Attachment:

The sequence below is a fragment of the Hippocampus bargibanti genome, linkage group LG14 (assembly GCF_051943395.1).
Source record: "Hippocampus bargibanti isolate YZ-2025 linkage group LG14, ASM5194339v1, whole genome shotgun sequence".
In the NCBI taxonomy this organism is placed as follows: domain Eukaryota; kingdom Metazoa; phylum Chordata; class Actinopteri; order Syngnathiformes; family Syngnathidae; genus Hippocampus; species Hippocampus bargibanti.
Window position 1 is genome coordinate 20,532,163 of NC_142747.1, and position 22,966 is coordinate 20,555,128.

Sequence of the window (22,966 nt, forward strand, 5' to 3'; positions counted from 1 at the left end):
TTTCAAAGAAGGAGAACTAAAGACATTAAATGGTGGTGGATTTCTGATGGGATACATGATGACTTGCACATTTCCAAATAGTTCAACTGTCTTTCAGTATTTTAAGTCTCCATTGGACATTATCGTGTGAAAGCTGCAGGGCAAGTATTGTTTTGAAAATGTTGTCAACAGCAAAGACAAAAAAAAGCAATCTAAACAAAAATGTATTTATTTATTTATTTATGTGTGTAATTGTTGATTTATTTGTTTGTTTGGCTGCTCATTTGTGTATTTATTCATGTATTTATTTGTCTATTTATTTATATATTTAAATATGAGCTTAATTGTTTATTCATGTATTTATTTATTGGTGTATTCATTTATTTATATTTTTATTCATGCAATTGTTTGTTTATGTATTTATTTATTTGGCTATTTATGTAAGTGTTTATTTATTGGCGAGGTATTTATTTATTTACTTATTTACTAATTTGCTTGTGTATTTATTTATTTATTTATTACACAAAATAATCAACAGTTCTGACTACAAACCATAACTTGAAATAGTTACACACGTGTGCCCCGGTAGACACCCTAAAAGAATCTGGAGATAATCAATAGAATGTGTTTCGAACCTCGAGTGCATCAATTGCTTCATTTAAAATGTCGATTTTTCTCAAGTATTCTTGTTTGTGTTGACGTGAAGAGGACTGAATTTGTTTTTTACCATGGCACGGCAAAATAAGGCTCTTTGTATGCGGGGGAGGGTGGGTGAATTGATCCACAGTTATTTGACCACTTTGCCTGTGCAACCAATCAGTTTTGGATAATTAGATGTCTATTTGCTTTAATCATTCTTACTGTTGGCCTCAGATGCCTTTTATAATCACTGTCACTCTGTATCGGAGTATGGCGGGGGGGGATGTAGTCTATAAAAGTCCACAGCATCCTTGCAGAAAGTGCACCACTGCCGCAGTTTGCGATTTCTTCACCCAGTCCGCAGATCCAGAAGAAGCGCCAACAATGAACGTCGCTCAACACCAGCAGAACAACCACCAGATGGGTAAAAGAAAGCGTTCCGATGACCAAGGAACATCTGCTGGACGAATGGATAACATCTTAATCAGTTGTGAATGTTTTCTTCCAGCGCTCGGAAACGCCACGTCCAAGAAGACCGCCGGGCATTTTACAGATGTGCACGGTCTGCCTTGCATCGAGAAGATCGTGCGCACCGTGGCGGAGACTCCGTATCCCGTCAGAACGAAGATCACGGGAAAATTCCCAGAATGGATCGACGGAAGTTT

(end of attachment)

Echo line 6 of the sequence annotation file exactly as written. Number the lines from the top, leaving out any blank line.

TTTCAAAGAAGGAGAACTAAAGACATTAAATGGTGGTGGATTTCTGATGGGATACATGATGACTTGCACATTTCCAAATAGTTCAACTGTCTTTCAGTATTTTAAGTCTCCATTGGACATTATCGTGTGAAAGCTGCAGGGCAAGTATTGTTTTGAAAATGTTGTCAACAGCAAAGACAAAAAAAAGCAATCTAAACAAAAATGTATTTATTTATTTATTTATGTGTGTAATTGTTGATTTATTTGTTTGTTTGGCTGCTCATTTGTGTATTTATTCATGTATTTATTTGTCTATTTATTTATATATTTAAATATGAGCTTAATTGTTTATTCATGTATTTATTTATTGGTGTATTCATTTATTTATATTTTTATTCATGCAATTGTTTGTTTATGTATTTATTTATTTGGCTATTTATGTAAGTGTTTATTTATTGGCGAGGTATTTATTTATTTACTTATTTACTAATTTGCTTGTGTATTTATTTATTTATTTATTACACAAAATAATCAACAGTTCTGACTACAAACCATAACTTGAAATAGTTACACACGTGTGCCCCGGTAGACACCCTAAAAGAATCTGGAGATAATCAATAGAATGTGTTTCGAACCTCGAGTGCATCAATTGCTTCATTTAAAATGTCGATTTTTCTCAAGTATTCTTGTTTGTGTTGACGTGAAGAGGACTGAATTTGTTTTTTACCATGGCACGGCAAAATAAGGCTCTTTGTATGCGGGGGAGGGTGGGTGAATTGATCCACAGTTATTTGACCACTTTGCCTGTGCAACCAATCAGTTTTGGATAATTAGATGTCTATTTGCTTTAATCATTCTTACTGTTGGCCTCAGATGCCTTTTATAATCACTGTCACTCTGTATCGGAGTATGGCGGGGGGGGATGTAGTCTATAAAAGTCCACAGCATCCTTGCAGAAAGTGCACCACTGCCGCAGTTTGCGATTTCTTCACCCAGTCCGCAGATCCAGAAGAAGCGCCAACAATGAACGTCGCTCAACACCAGCAGAACAACCACCAGATGGGTAAAAGAAAGCGTTCCGATGACCAAGGAACATCTGCTGGACGAATGGATAACATCTTAATCAGTTGTGAATGTTTTCTTCCAGCGCTCGGAAACGCCACGTCCAAGAAGACCGCCGGGCATTTTACAGATGTGCACGGTCTGCCTTGCATCGAGAAGATCGTGCGCACCGTGGCGGAGACTCCGTATCCCGTCAGAACGAAGATCACGGGAAAATTCCCAGAATGGATCGACGGAAGTTT